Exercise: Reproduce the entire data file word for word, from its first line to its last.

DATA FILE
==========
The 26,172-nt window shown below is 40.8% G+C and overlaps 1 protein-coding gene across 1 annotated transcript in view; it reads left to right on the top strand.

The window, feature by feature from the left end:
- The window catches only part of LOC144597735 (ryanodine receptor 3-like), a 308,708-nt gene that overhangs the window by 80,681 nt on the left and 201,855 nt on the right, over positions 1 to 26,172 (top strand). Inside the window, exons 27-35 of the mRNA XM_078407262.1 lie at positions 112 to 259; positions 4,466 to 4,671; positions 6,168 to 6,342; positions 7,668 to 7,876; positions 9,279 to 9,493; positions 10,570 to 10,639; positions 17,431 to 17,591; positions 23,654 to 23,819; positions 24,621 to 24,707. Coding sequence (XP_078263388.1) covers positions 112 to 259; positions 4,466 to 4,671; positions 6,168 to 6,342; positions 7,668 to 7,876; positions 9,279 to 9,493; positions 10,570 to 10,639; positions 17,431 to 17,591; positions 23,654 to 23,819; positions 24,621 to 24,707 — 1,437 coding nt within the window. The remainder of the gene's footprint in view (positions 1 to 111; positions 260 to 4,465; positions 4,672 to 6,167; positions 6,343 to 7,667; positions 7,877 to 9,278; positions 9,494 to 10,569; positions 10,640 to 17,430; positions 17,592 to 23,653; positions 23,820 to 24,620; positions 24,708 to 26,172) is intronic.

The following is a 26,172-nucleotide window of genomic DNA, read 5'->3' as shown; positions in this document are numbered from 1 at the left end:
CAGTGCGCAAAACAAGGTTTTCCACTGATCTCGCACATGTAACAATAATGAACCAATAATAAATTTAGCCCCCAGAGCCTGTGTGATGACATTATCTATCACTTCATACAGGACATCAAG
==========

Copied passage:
The 26,172-nt window shown below is 40.8% G+C and overlaps 1 protein-coding gene across 1 annotated transcript in view; it reads left to right on the top strand.

The window, feature by feature from the left end:
- The window catches only part of LOC144597735 (ryanodine receptor 3-like), a 308,708-nt gene that overhangs the window by 80,681 nt on the left and 201,855 nt on the right, over positions 1 to 26,172 (top strand). Inside the window, exons 27-35 of the mRNA XM_078407262.1 lie at positions 112 to 259; positions 4,466 to 4,671; positions 6,168 to 6,342; positions 7,668 to 7,876; positions 9,279 to 9,493; positions 10,570 to 10,639; positions 17,431 to 17,591; positions 23,654 to 23,819; positions 24,621 to 24,707. Coding sequence (XP_078263388.1) covers positions 112 to 259; positions 4,466 to 4,671; positions 6,168 to 6,342; positions 7,668 to 7,876; positions 9,279 to 9,493; positions 10,570 to 10,639; positions 17,431 to 17,591; positions 23,654 to 23,819; positions 24,621 to 24,707 — 1,437 coding nt within the window. The remainder of the gene's footprint in view (positions 1 to 111; positions 260 to 4,465; positions 4,672 to 6,167; positions 6,343 to 7,667; positions 7,877 to 9,278; positions 9,494 to 10,569; positions 10,640 to 17,430; positions 17,592 to 23,653; positions 23,820 to 24,620; positions 24,708 to 26,172) is intronic.

The following is a 26,172-nucleotide window of genomic DNA, read 5'->3' as shown; positions in this document are numbered from 1 at the left end:
CAGTGCGCAAAACAAGGTTTTCCACTGATCTCGCACATGTAACAATAATGAACCAATAATAAATTTAGCCCCCAGAGCCTGTGTGATGACATTATCTATCACTTCATACAGGACATCAAG